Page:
Exhibits, programs celebrate contributions of African American artists to arts and culture

This February, Piedmont Arts has lined up a variety of exhibits and programs that recognize and celebrate Black History Month. From its annual African American Read-In with noted storyteller Fred Motley, to exhibits featuring work by contemporary African American artists, to a free gallery talk with artist Eric McRay, the museum is taking a comprehensive look at the contributions of African American artists to the arts and culture of our region.

Storyteller Fred Motley will perform at African American Read-In and Family Day on Saturday, February 23, 2019 at Piedmont Arts.

Slated for February 23, Piedmont Arts’ African American Read-In will take place from 11 am – 1 pm at the museum, and will feature Danville-based storyteller Fred Motley. A modern-day griot, Motley has traveled to festivals and other venues to teach African-American history, music and dance for over 30 years. His performances will take place at 11:30 am and 12:15 pm, and include classic folktales, songs and stories from around the world. Community members will also read excerpts from books, stories and poems by their favorite African American authors and kids can take part in a free “Make Your Own Story” craft. Complimentary refreshments will be provided. Admission is free. This event is sponsored by Carter Bank & Trust.

Two exhibits of work by African American artists on display at Piedmont Arts through February 23, 2019 shed light on the contemporary African American experience.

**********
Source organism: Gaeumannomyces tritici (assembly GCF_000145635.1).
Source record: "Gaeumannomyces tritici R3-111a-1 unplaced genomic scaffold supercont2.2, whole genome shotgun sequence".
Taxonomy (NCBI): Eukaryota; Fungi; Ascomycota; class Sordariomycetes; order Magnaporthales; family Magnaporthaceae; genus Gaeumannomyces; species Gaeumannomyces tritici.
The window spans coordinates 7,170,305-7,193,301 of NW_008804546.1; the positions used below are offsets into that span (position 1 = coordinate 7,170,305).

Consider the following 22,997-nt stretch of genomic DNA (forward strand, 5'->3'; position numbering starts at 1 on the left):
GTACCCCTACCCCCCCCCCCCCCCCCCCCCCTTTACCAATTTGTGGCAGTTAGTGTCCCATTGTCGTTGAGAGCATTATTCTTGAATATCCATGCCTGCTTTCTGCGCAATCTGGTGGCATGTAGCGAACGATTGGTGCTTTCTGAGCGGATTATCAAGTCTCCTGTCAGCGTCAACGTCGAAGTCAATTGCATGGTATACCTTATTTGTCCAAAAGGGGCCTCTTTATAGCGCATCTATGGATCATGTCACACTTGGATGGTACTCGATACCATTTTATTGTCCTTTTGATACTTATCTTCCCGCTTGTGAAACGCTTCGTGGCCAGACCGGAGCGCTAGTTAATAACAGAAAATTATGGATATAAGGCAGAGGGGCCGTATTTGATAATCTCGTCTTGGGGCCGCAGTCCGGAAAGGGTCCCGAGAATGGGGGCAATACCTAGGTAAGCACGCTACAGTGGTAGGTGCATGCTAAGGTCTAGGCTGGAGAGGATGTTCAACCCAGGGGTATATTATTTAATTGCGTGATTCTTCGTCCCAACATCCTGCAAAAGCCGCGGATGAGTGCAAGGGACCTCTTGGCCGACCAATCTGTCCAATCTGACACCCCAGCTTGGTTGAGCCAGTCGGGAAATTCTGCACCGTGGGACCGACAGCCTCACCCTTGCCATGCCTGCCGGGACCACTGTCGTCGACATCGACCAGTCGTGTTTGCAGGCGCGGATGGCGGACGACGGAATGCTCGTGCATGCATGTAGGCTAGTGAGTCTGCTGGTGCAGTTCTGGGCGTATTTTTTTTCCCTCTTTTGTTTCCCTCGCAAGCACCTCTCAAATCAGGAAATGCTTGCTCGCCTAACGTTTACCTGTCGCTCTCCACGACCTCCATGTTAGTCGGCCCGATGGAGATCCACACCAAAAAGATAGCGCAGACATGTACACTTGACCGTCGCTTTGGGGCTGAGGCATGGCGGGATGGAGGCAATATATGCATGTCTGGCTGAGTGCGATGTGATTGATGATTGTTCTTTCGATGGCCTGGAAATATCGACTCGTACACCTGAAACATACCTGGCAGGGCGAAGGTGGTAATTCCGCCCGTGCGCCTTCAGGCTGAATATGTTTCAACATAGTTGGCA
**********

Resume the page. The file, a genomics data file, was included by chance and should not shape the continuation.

Mood and Music: Paintings by Eric McRay features vibrant and colorful paintings that blend the verve, images and rhythms of the Bebop jazz age with the non-objective abstraction tradition of the New York School of the 1940s and 1950s. McRay’s focus is on subjective emotional expression with particular emphasis on spontaneous creative actions. He works from his studio at Artspace in Raleigh, North Carolina.

Bus Stop, Clarence Heinz. On display in Heinz’s eponymous exhibit through February 23, 2019 at Piedmont Arts.

Clarence Heinz is a self-taught artist who paints what he experienced growing up in Charleston, South Carolina during Jim Crow, as a Vietnam-era veteran, and during his 32 years in prison – where he taught himself to paint. Heinz lives in Winston-Salem, North Carolina.

To close out the exhibits, Piedmont Arts will host Art at Happy Hour on February 21 from 5 – 7 pm. Eric McRay will lead a gallery walk and talk through Mood and Music, discuss his influences and techniques and answer questions. The Piedmont Arts Guild will provide complimentary refreshments. Admission is free.

Piedmont Arts is a nonprofit art museum in Martinsville, Virginia that inspires and engages the diverse Martinsville-Henry County community and surrounding areas through visual arts, performing arts and arts education. Piedmont Arts is a statewide partner of the Virginia Museum of Fine Arts and is accredited by the American Alliance of Museums. Piedmont Arts programming is partially supported by the Virginia Commission for the Arts and the National Endowment for the Arts. Piedmont Arts is located at 215 Starling Avenue, Martinsville. Museum hours are Tuesday – Friday from 10 am – 5 pm and Saturday from 10 am– 3 pm. Admission is free. Learn more at www.PiedmontArts.org.